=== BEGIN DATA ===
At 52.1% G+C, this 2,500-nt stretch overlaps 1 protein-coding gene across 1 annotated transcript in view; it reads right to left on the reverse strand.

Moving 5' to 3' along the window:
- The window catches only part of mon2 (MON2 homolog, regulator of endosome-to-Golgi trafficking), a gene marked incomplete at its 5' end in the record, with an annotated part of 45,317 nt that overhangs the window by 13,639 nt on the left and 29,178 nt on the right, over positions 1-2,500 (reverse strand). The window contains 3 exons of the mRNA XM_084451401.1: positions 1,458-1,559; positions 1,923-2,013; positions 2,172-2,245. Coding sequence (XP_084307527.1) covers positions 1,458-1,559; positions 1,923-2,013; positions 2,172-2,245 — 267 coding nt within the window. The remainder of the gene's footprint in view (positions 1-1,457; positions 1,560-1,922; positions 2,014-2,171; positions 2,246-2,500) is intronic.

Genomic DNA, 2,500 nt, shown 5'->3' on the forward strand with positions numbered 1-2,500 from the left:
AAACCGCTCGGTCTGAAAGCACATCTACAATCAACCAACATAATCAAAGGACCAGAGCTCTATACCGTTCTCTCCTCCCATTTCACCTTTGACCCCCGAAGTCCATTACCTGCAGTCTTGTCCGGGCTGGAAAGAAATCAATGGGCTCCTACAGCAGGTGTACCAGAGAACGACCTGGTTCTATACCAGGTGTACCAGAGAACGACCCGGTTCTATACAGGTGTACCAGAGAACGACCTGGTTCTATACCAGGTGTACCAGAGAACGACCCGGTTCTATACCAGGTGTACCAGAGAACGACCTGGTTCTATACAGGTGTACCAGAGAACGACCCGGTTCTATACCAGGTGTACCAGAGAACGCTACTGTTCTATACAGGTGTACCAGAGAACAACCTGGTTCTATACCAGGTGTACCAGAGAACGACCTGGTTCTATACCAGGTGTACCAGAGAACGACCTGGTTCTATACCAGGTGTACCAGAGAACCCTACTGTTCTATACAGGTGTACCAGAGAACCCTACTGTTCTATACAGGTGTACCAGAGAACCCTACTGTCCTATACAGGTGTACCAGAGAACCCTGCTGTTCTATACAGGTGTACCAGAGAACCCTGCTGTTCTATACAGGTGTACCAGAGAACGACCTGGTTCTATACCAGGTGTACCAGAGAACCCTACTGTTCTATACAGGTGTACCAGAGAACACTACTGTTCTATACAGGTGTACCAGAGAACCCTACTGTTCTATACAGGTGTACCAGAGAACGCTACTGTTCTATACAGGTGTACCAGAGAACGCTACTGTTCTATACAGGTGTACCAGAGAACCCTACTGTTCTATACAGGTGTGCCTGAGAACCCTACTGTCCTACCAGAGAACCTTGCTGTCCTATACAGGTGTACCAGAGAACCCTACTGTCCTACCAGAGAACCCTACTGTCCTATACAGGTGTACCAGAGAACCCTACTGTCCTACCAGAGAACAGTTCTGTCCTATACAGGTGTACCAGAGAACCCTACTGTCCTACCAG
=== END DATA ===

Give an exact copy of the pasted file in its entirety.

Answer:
At 52.1% G+C, this 2,500-nt stretch overlaps 1 protein-coding gene across 1 annotated transcript in view; it reads right to left on the reverse strand.

Moving 5' to 3' along the window:
- The window catches only part of mon2 (MON2 homolog, regulator of endosome-to-Golgi trafficking), a gene marked incomplete at its 5' end in the record, with an annotated part of 45,317 nt that overhangs the window by 13,639 nt on the left and 29,178 nt on the right, over positions 1-2,500 (reverse strand). The window contains 3 exons of the mRNA XM_084451401.1: positions 1,458-1,559; positions 1,923-2,013; positions 2,172-2,245. Coding sequence (XP_084307527.1) covers positions 1,458-1,559; positions 1,923-2,013; positions 2,172-2,245 — 267 coding nt within the window. The remainder of the gene's footprint in view (positions 1-1,457; positions 1,560-1,922; positions 2,014-2,171; positions 2,246-2,500) is intronic.

Genomic DNA, 2,500 nt, shown 5'->3' on the forward strand with positions numbered 1-2,500 from the left:
AAACCGCTCGGTCTGAAAGCACATCTACAATCAACCAACATAATCAAAGGACCAGAGCTCTATACCGTTCTCTCCTCCCATTTCACCTTTGACCCCCGAAGTCCATTACCTGCAGTCTTGTCCGGGCTGGAAAGAAATCAATGGGCTCCTACAGCAGGTGTACCAGAGAACGACCTGGTTCTATACCAGGTGTACCAGAGAACGACCCGGTTCTATACAGGTGTACCAGAGAACGACCTGGTTCTATACCAGGTGTACCAGAGAACGACCCGGTTCTATACCAGGTGTACCAGAGAACGACCTGGTTCTATACAGGTGTACCAGAGAACGACCCGGTTCTATACCAGGTGTACCAGAGAACGCTACTGTTCTATACAGGTGTACCAGAGAACAACCTGGTTCTATACCAGGTGTACCAGAGAACGACCTGGTTCTATACCAGGTGTACCAGAGAACGACCTGGTTCTATACCAGGTGTACCAGAGAACCCTACTGTTCTATACAGGTGTACCAGAGAACCCTACTGTTCTATACAGGTGTACCAGAGAACCCTACTGTCCTATACAGGTGTACCAGAGAACCCTGCTGTTCTATACAGGTGTACCAGAGAACCCTGCTGTTCTATACAGGTGTACCAGAGAACGACCTGGTTCTATACCAGGTGTACCAGAGAACCCTACTGTTCTATACAGGTGTACCAGAGAACACTACTGTTCTATACAGGTGTACCAGAGAACCCTACTGTTCTATACAGGTGTACCAGAGAACGCTACTGTTCTATACAGGTGTACCAGAGAACGCTACTGTTCTATACAGGTGTACCAGAGAACCCTACTGTTCTATACAGGTGTGCCTGAGAACCCTACTGTCCTACCAGAGAACCTTGCTGTCCTATACAGGTGTACCAGAGAACCCTACTGTCCTACCAGAGAACCCTACTGTCCTATACAGGTGTACCAGAGAACCCTACTGTCCTACCAGAGAACAGTTCTGTCCTATACAGGTGTACCAGAGAACCCTACTGTCCTACCAG